While in Moscow three weeks ago, following a media tour to Donetsk, eastern Ukraine in which I participated, I had the pleasure of meeting Jon Hellevig, a regular writer at Russia Insider. Jon was in Donetsk a few weeks before our group, thanks to the efforts of the same Russian/German citizen group, Europa Objektiv, which organized our tour.
The second of Jon’s articles about his trip was published on April 21 and is titled, ‘Donbas endures’. The article describes one of the settlements in Russia of war refugees from eastern Ukraine. It is located across the border from southeastern Ukraine, on the road to the Russian city of Rostov-on-Don. It’s also on the shoreline of Sea of Azov, prompting an evocative sub-title in Jon’s article: ‘Fleeing the bombs in eastern Ukraine to a room with a sea view’. Our group visited the same settlement several weeks later.
Jon explained, “I have not visited a refugee camp before.” I have, in Haiti. There are some parallels and warning signs between the two places, notably in the calls by the regime in Kyiv for international troops called ‘peacekeepers’ to enter eastern Ukraine.
Displaced by war in eastern Ukraine
Jon writes, “Tatyana Bolshakova and her family from Donetsk used to travel to the seaside for holidays. They had always dreamt of a house with a sea view, she said, but she would never have thought this is how they’d come by one, pointing out through the window overlooking the Sea of Azov in the room that she and her family occupies at the Primorka refugee camp in Russia’s Rostov region.”
Like Jon, I was struck by how well Primorka was organized and how well the residents were received by their Russian hosts. The settlement is located in a former youth (‘pioneers’) camp dating from the Soviet era. Hence, the camp is known as ‘Pioneer’ camp. Primorka is a small town in an area of agricultural plains. The children attend local schools.
A local woman, Svetlana, had purchased the unused pioneers’ camp just before hostilities broke out in Ukraine last year. She and her husband planned to earn income by reopening it as a summer camp for children and families. Along came a war just across the border with Ukraine, a 45 minute drive to the west.
As victims of Kyiv’s war against Donbas began to flee to Russia for safety, the Ministry of Emergency Situations of the Russian government began to requisition facilities such as the Pioneer camp in Primorka. It received its first displaced residents on June 5, 2014.
More than one million Ukrainians have fled to Russia to escape the war during the past year. We were told that in the Rostov region alone, there are close to 50,000 displaced Ukrainians, many of whom are living in some 30 camps. Hundreds of thousands more Ukrainians have obtained work visas and settled permanently or semi-permanently in Russia.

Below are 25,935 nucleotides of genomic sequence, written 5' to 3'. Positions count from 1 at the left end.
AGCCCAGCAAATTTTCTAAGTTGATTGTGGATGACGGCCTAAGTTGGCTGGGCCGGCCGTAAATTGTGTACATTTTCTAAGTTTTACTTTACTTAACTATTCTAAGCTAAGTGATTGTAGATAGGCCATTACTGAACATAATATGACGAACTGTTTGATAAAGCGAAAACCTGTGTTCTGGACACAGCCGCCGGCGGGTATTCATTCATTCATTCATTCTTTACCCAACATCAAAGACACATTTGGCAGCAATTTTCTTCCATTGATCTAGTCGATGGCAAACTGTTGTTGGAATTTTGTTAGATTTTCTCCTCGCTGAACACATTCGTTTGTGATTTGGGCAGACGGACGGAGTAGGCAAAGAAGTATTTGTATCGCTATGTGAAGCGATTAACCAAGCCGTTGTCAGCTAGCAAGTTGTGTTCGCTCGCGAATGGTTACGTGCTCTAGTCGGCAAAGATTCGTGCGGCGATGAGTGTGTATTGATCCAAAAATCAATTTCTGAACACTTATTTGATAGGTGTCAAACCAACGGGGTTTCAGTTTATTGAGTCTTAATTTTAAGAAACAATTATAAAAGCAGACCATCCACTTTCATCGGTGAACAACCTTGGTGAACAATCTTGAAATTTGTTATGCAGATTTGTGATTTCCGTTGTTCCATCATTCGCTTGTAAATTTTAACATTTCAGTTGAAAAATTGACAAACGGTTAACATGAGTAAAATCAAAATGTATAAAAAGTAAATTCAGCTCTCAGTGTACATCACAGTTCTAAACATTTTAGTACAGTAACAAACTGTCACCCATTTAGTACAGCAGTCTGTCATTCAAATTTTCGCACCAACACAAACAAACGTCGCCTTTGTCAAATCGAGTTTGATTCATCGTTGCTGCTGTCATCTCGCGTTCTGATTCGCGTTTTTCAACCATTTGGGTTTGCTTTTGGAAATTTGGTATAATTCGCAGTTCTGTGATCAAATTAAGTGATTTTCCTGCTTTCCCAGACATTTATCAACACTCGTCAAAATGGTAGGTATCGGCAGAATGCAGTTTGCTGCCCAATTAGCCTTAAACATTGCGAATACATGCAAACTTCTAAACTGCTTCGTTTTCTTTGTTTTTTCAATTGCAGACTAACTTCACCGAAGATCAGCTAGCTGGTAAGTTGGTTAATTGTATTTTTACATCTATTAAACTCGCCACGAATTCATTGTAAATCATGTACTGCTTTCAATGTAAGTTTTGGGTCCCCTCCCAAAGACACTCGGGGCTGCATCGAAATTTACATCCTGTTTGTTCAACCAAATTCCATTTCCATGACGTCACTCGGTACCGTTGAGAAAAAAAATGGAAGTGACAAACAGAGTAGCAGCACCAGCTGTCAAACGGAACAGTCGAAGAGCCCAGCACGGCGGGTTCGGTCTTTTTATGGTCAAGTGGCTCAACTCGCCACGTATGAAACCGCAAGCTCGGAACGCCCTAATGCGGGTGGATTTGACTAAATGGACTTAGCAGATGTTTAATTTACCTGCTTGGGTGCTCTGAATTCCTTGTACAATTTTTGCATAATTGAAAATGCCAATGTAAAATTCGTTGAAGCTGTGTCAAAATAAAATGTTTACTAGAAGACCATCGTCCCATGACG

Svetlana showed no sign of resentment at her life being placed on hold. Or at least, no sign of blaming it on the people who have had to flee their homes in Ukraine. In fact, she has stepped up to manage the place. An easy and friendly relationship between her and camp residents was in evidence throughout our half-day visit. Likewise between residents and medical personnel on hand.
Ah yes, the medical personnel. A jovial doctor, Yuri, from the Russian medical system is assigned to care for the camp residents. It is one of two such camps where he serves, on top of his regular patient load. He is a pediatrician by profession, which is very good because he has lots of children to look after in the two camps in Primorka. There are some 65 at Pioneer camp. They are deeply traumatized by the war conditions they have witnessed.
Last summer, Yuri told us, Ukrainian forces came uncomfortably close to the Russian border. They were advancing through Donetsk in an effort to crush resistance to the seizure of power in February in Kyiv by pro-Europe politicians and oligarchs. As the Pioneer camp began to receive those fleeing the war, a request was made to Russian authorities to stop helicopter flights from passing near the camp. (These were fisheries patrols, I later learned.) The children took terrible fright at any sound of aircraft. Russian officials agreed.
I was impressed with how the camp residents organized themselves. The kitchen facilities are communal. Residents prepare and eat their meals together. The grounds have been landscaped and planted (my, how Donbas people love to plant roses!). Repairs to the buildings are ongoing as needed.
Some residents find jobs locally. But there is not enough work for everyone, and so some of the husbands are away from their temporary home for stretches at a time. Other husbands never left Donbas—they joined self-defense forces.
Notwithstanding the safety and relative comfort in which people are living, life is hard. That’s because of the uncertainties. Will peace return to Donbas? When will residents be able to return home? No one knows for sure, and this is a great source of frustration and anger–at Kyiv for starting a war, and Western governments for supporting it.